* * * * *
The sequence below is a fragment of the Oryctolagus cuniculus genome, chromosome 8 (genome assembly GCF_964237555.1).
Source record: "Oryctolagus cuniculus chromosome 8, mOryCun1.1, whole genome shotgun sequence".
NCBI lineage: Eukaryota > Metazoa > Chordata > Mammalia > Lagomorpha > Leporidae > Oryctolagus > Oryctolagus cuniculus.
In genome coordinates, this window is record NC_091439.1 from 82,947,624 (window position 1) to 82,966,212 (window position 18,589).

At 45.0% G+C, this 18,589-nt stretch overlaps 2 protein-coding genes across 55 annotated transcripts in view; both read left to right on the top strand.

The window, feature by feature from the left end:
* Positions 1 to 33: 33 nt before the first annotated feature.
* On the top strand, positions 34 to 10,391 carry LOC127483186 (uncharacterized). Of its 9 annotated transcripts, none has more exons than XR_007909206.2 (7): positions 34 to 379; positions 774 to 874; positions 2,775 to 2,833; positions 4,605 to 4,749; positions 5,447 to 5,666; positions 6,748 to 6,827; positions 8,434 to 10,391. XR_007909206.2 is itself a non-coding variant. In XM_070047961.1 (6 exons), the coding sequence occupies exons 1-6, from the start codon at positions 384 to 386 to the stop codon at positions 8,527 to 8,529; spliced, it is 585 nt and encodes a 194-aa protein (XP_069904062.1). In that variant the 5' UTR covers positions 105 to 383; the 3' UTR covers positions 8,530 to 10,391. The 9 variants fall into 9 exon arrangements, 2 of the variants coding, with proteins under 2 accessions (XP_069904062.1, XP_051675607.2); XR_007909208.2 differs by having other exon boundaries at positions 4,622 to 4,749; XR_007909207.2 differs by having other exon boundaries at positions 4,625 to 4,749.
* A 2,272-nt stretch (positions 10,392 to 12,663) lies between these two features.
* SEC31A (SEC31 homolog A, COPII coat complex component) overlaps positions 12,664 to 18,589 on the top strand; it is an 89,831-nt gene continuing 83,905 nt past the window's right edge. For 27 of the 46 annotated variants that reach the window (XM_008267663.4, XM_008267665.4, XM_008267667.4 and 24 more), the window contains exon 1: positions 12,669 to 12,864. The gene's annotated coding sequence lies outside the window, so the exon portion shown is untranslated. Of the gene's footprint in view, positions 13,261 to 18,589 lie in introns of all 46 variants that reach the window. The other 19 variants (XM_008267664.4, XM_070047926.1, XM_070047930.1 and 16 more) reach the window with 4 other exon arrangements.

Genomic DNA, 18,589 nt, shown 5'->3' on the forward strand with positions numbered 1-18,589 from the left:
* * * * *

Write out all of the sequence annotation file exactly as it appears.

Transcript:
The sequence below is a fragment of the Oryctolagus cuniculus genome, chromosome 8 (genome assembly GCF_964237555.1).
Source record: "Oryctolagus cuniculus chromosome 8, mOryCun1.1, whole genome shotgun sequence".
NCBI lineage: Eukaryota > Metazoa > Chordata > Mammalia > Lagomorpha > Leporidae > Oryctolagus > Oryctolagus cuniculus.
In genome coordinates, this window is record NC_091439.1 from 82,947,624 (window position 1) to 82,966,212 (window position 18,589).

At 45.0% G+C, this 18,589-nt stretch overlaps 2 protein-coding genes across 55 annotated transcripts in view; both read left to right on the top strand.

The window, feature by feature from the left end:
* Positions 1 to 33: 33 nt before the first annotated feature.
* On the top strand, positions 34 to 10,391 carry LOC127483186 (uncharacterized). Of its 9 annotated transcripts, none has more exons than XR_007909206.2 (7): positions 34 to 379; positions 774 to 874; positions 2,775 to 2,833; positions 4,605 to 4,749; positions 5,447 to 5,666; positions 6,748 to 6,827; positions 8,434 to 10,391. XR_007909206.2 is itself a non-coding variant. In XM_070047961.1 (6 exons), the coding sequence occupies exons 1-6, from the start codon at positions 384 to 386 to the stop codon at positions 8,527 to 8,529; spliced, it is 585 nt and encodes a 194-aa protein (XP_069904062.1). In that variant the 5' UTR covers positions 105 to 383; the 3' UTR covers positions 8,530 to 10,391. The 9 variants fall into 9 exon arrangements, 2 of the variants coding, with proteins under 2 accessions (XP_069904062.1, XP_051675607.2); XR_007909208.2 differs by having other exon boundaries at positions 4,622 to 4,749; XR_007909207.2 differs by having other exon boundaries at positions 4,625 to 4,749.
* A 2,272-nt stretch (positions 10,392 to 12,663) lies between these two features.
* SEC31A (SEC31 homolog A, COPII coat complex component) overlaps positions 12,664 to 18,589 on the top strand; it is an 89,831-nt gene continuing 83,905 nt past the window's right edge. For 27 of the 46 annotated variants that reach the window (XM_008267663.4, XM_008267665.4, XM_008267667.4 and 24 more), the window contains exon 1: positions 12,669 to 12,864. The gene's annotated coding sequence lies outside the window, so the exon portion shown is untranslated. Of the gene's footprint in view, positions 13,261 to 18,589 lie in introns of all 46 variants that reach the window. The other 19 variants (XM_008267664.4, XM_070047926.1, XM_070047930.1 and 16 more) reach the window with 4 other exon arrangements.

Genomic DNA, 18,589 nt, shown 5'->3' on the forward strand with positions numbered 1-18,589 from the left: